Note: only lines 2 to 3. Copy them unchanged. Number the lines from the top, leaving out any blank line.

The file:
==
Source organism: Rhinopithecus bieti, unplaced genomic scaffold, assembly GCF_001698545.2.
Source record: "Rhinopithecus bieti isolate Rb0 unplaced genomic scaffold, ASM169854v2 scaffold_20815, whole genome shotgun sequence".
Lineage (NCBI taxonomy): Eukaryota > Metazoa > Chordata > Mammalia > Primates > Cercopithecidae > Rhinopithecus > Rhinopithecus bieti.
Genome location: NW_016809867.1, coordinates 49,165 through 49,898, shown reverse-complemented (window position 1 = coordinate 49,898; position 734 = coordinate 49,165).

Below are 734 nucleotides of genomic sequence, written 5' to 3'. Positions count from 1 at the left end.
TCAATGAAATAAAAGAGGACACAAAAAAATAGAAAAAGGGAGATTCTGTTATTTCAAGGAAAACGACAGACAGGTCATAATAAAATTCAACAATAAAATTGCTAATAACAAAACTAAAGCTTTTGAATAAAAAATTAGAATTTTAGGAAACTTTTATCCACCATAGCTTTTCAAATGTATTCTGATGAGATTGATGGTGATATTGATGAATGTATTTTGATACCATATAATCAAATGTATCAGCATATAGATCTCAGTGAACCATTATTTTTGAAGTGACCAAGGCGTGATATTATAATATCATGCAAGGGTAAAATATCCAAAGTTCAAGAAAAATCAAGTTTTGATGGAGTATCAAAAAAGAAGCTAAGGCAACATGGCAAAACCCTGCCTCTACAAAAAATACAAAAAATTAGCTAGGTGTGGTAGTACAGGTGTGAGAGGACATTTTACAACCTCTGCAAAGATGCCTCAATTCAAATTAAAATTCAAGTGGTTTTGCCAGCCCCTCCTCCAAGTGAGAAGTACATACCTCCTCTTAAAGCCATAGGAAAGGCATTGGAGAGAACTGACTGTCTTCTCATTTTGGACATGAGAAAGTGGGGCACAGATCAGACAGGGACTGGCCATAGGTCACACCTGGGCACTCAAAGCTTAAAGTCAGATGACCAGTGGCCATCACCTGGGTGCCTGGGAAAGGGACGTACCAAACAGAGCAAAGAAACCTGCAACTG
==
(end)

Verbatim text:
Source record: "Rhinopithecus bieti isolate Rb0 unplaced genomic scaffold, ASM169854v2 scaffold_20815, whole genome shotgun sequence".
Lineage (NCBI taxonomy): Eukaryota > Metazoa > Chordata > Mammalia > Primates > Cercopithecidae > Rhinopithecus > Rhinopithecus bieti.